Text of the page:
Mike continued sharing this very intimate story with me and I was just speechless and sat there listening intently.
Later, I asked him about his future plans. To my pleasant surprise, he mentioned visiting his parents who live on the beautiful Caribbean island of St. Martin around April. With a smile, he says that he's glad that his relationship with his family has come so far, confessing that he did not want to "die in San Francisco."
"People like me," he said while looking off into the distance, "get buried with a blank cross I don't want that to be me. I want something written on my cross." I didn't press. The recollection of mistakes long since passed and regretted, and some, maybe just remembered, played through his deep brown eyes like a silent movie played over and over again on many a sleepless night.
I clung to every word he said as if they were my own ... Indeed, I very much felt they could be.
We continued to exchange stories even as the group went about the evening. Time was flying! The more I listened, the more I wanted to hear. To jot down. (I have GOT to start recording these precious moments!) To share with you as I promised. After a lifetime, he shared his story with me. I promised to get his story out. I wanted him to see it immortalized in print with his own eyes. To see how he, through his spoken word, would go on and touch others. Encourage them to never give up. Twnety-nine years with AIDS did not stop him. Did not slow him down. "It is time," he said to me. "I am ready and don't want to keep suffering like this." Regarding his long battle with the disease and the challenges of being on interferon.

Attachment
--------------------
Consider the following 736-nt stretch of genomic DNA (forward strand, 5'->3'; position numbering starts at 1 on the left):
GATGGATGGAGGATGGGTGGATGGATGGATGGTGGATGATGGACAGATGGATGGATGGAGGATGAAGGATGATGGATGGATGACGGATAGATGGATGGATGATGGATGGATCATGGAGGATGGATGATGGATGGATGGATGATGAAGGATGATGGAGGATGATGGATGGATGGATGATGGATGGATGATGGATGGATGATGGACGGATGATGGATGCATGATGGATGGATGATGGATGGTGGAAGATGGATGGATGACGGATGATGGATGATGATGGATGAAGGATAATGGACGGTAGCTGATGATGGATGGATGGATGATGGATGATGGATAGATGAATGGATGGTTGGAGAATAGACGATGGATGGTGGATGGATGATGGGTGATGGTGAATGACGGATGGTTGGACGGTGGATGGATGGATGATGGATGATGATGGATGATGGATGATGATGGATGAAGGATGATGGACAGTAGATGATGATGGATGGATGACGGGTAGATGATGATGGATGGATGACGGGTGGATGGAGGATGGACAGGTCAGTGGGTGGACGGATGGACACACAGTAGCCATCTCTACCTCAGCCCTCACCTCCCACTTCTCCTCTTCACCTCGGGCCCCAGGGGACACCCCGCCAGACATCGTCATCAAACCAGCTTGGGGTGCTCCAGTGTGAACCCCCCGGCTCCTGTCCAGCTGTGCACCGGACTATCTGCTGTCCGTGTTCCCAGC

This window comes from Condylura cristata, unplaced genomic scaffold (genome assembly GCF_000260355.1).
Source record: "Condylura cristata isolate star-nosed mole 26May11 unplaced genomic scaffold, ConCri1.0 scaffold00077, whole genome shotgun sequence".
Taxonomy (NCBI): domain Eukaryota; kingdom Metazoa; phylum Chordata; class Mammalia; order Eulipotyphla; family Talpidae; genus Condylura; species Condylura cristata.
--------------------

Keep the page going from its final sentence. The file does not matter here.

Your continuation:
Although this wasn't his first interview, this one was far beyond special. I understood that this may be his last. (I hope not) It was humbling. Intimate. It was an awe-some experience. It was a privilege to be in his presence. That of a living hero. It is because of warriors like him, that I expect to live a relatively full and normal life. It is because of people like him, that I submit my own body to further study so that those that come after me, do not have to tell the same story.
As our night was drawing to a close, he left us with words of hope and encouragement. He reminded us not to feel bad for him. He knows he is going to a better place. He or any one of us could leave tomorrow. He wanted us to know that it's OK to let go.